True religion and violent extremism are incompatible.

Discussion points:

The uncritical use of the language of religion – “there is one true religion,” “there is one true God,” “God’s will,” “I do God’s will,” “human value is inextricably linked to a true religion,” “non-belief implies loss of human dignity and human rights” – underpins violent extremism.

It is not less religion that prevents violent extremisms, but less false religion.

Wounds inflicted through historical injustice need healing.

The God of Compassion and Peace is compassionate on the human being and wishes him/her peace. The worship of this God implies acceptance of the dignity and worth of the human being and human life. It is incompatible with violent extremism.

God created us diverse. Dialogue mediates the truth of one’s religion, the value of an other’s, how one’s praxis falls short of God’s will, and how the praxis of an other can enhance one’s own praxis. Dialogue mediates the radicality of true religion between different faith traditions and different receptions of a faith tradition.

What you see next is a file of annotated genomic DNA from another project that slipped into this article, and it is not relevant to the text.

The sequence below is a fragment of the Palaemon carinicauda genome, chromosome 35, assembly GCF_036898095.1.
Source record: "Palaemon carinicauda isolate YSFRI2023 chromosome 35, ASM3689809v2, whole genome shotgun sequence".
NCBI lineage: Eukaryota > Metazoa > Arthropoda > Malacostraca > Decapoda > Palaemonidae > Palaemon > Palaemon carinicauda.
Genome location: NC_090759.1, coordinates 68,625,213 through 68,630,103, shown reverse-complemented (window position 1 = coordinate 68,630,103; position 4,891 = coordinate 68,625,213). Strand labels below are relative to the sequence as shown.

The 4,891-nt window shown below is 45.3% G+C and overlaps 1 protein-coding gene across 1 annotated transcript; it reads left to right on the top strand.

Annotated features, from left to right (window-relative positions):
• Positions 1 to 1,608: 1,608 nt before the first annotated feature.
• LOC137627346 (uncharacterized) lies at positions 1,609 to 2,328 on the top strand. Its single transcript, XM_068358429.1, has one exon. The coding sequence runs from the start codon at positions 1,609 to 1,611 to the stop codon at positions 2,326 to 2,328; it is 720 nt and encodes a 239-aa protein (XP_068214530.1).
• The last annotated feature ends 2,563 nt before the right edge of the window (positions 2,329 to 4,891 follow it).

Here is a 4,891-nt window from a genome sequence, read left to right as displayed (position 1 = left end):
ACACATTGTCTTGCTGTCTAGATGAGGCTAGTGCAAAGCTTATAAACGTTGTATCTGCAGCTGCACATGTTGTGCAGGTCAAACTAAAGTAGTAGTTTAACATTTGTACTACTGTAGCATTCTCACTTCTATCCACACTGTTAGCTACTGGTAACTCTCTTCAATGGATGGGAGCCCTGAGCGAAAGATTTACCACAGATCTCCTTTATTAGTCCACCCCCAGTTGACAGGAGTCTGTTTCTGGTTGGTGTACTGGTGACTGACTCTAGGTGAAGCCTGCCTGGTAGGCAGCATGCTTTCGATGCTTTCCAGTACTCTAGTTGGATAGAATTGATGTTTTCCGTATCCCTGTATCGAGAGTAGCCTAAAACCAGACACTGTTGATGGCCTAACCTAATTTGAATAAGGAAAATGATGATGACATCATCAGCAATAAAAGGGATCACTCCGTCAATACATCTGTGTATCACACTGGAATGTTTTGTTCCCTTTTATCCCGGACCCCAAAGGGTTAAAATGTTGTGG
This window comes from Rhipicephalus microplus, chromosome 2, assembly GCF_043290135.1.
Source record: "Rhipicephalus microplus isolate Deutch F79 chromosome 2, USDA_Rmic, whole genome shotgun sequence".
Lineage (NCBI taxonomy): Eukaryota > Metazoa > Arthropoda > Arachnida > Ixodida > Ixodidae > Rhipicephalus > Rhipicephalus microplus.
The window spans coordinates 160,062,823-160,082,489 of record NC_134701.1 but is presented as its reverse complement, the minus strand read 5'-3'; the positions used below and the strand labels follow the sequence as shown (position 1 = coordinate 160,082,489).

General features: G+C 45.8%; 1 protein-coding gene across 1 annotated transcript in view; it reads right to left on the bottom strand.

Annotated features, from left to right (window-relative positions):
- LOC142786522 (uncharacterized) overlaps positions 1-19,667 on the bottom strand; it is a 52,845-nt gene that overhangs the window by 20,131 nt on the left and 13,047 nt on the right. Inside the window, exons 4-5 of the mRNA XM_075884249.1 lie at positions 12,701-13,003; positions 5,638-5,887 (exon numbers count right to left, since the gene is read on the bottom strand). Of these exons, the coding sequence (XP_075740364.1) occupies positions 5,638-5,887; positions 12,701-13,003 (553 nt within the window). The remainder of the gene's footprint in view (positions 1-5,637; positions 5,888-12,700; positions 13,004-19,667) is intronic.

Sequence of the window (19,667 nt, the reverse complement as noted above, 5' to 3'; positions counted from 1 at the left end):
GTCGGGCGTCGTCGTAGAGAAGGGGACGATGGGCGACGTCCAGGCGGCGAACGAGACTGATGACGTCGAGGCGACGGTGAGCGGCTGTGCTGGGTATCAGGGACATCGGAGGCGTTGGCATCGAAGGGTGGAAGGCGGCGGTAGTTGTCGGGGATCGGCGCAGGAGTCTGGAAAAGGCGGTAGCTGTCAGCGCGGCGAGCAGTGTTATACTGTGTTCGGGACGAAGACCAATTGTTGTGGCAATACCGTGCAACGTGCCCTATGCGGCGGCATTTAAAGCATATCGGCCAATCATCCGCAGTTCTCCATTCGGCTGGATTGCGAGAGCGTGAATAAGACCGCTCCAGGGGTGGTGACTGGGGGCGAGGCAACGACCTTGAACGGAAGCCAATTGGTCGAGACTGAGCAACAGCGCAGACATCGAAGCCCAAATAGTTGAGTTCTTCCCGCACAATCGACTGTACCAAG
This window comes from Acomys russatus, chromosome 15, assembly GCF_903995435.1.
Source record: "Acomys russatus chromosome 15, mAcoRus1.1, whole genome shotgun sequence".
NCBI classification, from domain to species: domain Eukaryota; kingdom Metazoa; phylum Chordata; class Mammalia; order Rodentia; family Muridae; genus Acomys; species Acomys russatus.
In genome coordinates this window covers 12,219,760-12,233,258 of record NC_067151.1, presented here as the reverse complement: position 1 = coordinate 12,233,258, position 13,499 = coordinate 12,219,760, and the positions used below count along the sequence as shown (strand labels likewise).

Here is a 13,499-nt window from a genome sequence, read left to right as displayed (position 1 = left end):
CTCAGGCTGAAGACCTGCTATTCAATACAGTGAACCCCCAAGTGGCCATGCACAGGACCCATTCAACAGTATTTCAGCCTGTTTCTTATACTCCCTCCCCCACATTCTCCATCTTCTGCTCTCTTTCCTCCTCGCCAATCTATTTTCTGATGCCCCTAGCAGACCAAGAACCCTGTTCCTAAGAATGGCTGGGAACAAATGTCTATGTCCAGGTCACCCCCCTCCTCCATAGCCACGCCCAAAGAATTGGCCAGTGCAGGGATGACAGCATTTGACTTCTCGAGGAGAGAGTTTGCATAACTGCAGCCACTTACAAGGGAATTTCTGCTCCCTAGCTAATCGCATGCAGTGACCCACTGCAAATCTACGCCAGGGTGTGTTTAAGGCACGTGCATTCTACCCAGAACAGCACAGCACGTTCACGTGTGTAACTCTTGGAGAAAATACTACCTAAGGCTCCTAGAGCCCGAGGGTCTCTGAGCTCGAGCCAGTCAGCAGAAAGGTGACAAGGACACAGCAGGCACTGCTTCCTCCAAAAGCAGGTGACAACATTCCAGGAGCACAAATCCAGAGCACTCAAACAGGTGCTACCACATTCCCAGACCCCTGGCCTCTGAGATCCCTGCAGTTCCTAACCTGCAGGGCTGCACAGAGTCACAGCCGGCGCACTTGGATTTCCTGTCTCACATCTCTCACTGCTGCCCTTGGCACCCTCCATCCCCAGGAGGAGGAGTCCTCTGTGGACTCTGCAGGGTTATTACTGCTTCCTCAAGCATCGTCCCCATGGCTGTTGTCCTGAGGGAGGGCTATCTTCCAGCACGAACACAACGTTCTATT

True religion recognizes freedom of religion. When external force is used to coerce assent to religion it is a falsification and betrayal of religion and a crime against the creature God cherishes. Violent extremism is a betrayal of religion in a blasphemous ideology.

To explain being in terms of dialogue (“dialectic”), Hegel said: Being is non-being and therefore becoming. Perhaps it can be said: The true religion is not the true religion and therefore the truth-ing religion. Religion is true. But living it discovers its truth in dialogue.


About Joel Tabora, S.J.

Jesuit. Educator